The skull contains three components within it: blood, brain, and cerebrospinal fluid. An abnormal increase in any one of these components causes an increase in pressure, which if severe enough, can cause herniation of brain tissue out of the skull. This can lead to coma and brain death.

References and Resources

How To Systematically Interpret a Head CT: Blood Can Be Bad

Head CTs are a common, inexpensive, and fast way of evaluating intracranial pathology. Although they do not give the anatomical detail of an MRI, they are still extremely important in diagnosing “gross” pathology that needs emergent intervention.

CT scans are based on the Hounsfield unit (HU), which is an indirect way to measure density. Interestingly, Sir Godfrey Newbold Hounsfield won a Nobel prize for his work on developing the CT scanner, but I digress…

The importance of the Hounsfield unit is that things that are hyper-dense (very dense) appear bright; those things that are hypo-dense (not very dense) appear dark. The different tissues and fluids within the confines of the skull have varying densities. The most dense materials, like bone, have very high Hounsfield units; less dense materials such as air and cerebrospinal fluid have very low Hounsfield units.

It is important to approach head CTs in a systematic fashion so that subtle (and not so subtle) pathology is not missed. The easiest way I have found to read a head CT is to remember the following mnemonic:

Blood Can Be Very Bad

The first “B” in the mnemonic stands for, you guessed it, blood. There are five different pathological locations that blood can be located: epidural, subdural, subarachnoid, intraventricular, and intraparenchymal. Depending on the age of the blood, it may be hyper-dense (acute/active bleeding), isodense (roughly 3 to 7 days old), or hypo-dense (older than 7 days).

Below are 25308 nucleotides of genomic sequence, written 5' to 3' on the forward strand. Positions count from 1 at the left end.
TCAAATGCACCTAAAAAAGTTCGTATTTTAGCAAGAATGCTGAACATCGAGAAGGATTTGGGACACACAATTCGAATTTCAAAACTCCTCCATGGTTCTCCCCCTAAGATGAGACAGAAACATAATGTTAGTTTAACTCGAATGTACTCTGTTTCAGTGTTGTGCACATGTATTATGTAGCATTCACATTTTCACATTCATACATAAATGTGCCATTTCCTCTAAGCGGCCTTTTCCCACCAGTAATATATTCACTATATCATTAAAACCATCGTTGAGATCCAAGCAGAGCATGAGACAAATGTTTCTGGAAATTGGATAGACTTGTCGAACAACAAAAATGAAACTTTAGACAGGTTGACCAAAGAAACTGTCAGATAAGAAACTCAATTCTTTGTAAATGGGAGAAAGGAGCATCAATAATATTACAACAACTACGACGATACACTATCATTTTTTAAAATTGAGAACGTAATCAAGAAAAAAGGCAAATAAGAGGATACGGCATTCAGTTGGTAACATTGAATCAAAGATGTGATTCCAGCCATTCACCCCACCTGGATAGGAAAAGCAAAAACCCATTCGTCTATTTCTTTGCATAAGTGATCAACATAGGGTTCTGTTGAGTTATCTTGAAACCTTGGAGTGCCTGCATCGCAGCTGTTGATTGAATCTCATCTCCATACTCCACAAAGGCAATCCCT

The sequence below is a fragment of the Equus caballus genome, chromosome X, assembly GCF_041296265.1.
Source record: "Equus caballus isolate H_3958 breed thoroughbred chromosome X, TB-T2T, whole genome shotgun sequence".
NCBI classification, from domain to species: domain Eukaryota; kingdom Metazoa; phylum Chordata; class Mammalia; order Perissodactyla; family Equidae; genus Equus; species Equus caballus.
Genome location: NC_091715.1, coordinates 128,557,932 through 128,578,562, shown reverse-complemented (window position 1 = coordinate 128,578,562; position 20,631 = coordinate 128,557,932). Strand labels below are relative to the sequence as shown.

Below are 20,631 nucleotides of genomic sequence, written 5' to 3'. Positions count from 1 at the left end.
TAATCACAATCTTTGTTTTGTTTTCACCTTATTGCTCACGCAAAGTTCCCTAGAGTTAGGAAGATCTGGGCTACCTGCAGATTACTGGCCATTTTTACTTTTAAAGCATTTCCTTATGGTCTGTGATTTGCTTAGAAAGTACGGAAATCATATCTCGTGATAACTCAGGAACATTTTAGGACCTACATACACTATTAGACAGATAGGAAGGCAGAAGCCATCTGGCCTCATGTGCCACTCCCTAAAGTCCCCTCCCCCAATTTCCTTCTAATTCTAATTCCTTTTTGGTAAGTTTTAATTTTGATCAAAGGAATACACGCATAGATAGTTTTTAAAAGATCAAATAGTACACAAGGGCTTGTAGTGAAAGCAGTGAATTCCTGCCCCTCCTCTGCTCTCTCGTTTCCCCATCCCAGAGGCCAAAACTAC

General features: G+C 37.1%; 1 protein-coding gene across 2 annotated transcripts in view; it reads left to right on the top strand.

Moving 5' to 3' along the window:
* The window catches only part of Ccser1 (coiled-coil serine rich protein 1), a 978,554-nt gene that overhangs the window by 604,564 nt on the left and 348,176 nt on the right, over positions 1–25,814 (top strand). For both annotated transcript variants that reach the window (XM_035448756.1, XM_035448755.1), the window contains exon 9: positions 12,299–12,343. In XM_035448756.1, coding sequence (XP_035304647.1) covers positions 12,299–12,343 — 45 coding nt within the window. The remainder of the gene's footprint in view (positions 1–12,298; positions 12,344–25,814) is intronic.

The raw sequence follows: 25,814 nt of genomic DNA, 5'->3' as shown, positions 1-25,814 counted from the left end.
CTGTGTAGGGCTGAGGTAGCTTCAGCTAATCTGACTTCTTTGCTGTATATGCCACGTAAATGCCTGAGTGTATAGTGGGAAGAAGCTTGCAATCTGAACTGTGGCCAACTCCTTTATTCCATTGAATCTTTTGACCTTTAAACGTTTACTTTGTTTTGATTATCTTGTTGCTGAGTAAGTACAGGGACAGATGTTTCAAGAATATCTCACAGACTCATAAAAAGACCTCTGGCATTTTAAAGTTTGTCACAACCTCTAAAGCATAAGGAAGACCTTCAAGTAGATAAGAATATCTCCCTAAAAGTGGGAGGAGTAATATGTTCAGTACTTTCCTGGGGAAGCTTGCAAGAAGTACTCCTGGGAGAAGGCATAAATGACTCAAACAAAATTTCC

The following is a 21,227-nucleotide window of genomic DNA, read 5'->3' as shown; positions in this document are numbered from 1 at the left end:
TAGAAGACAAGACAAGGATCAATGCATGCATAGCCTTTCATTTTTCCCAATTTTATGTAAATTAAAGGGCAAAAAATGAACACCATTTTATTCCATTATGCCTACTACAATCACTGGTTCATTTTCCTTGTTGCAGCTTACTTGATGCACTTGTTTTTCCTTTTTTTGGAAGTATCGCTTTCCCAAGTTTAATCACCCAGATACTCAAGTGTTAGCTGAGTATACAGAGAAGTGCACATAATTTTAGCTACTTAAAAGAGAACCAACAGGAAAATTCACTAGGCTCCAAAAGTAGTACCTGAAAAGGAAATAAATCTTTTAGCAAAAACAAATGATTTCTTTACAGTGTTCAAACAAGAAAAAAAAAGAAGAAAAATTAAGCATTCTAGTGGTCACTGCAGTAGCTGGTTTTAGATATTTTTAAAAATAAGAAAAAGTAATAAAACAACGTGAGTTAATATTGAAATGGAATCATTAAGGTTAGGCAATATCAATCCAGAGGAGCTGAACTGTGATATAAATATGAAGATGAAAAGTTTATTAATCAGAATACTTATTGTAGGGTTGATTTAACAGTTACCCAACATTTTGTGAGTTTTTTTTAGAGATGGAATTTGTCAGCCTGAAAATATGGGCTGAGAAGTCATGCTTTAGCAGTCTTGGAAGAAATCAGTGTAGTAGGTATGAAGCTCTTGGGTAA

CT scans of Intracerebral Hemorrhages
The "C" in the mnemonic stands for "cisterns". Cisterns are enlarged subarachnoid spaces where cerebrospinal fluid pools. The most important cisterns are around the brainstem. They include the interpeduncular, suprasellar, ambient, quadrigeminal and pre-pontine cisterns. A healthy amount of cerebrospinal fluid should “bathe” the brainstem; if there is increased intracranial pressure cerebrospinal fluid will get pushed out of these cisterns as brain tissue starts to herniate into them. And that as they say is “no bueno”.

The second "B" stands for "brain". Although blatant pathology such as blood clots are usually readily apparent, more subtle pathology can also be obtained from a CT. For example, blurring of the gray-white junction may indicate evolving stroke. Any areas of hypodensity (ie: dark areas) within the brain may indicate edema associated with a tumor.

The "V" represents the ventricular system. The ventricular system consists of a pair of lateral ventricles, a third ventricle, and a fourth ventricle (don’t ask me what happened to the first and second ventricle!). The ventricles are in communication with one another via holes known as foramen. The paired foramen of Monroe connect the lateral ventricles to the third ventricle; the cerebral aqueduct of Sylvius connects the third ventricle to the fourth ventricle. The fourth ventricle drains into the subarachnoid space surrounding the spinal cord via the foramen of Magendie and Lushka.

The ventricular system is quite symmetric. Any obvious asymmetries may indicate a pathologic process "pushing" on a ventricle causing it to become distorted. In addition, if the ventricles are larger than normal it may indicate the presence of hydrocephalus, a condition in which cerebrospinal fluid is not reabsorbed appropriately.

The final "B" in the mnemonic stands for "bone". The skull should be assessed for fractures, especially in trauma patients. A common place for fractures is at the skull base. Time should be spent assessing this area to rule out fractures that extend across the canals and foramen that house the carotid arteries, jugular veins, and cranial nerves.

Reading a head CT is the first step in determining what additional imaging studies are necessary, or what treatment should be given. By using the above mnemonic it allows the interpreter of the scan to quickly and effectively assess if there is underlying pathology that needs further evaluation.


The mnemonic – blood can be very bad – can be used to systematically interpret a head CT. The first "B" stands for blood. The "C" stands for cisterns. The second "B" stands for brain. The "V" represents the ventricular system. And the last "B" stands for bone. By looking at these five components it is possible to assess all the important pathology that may require further imaging and/or treatment.

References and Resources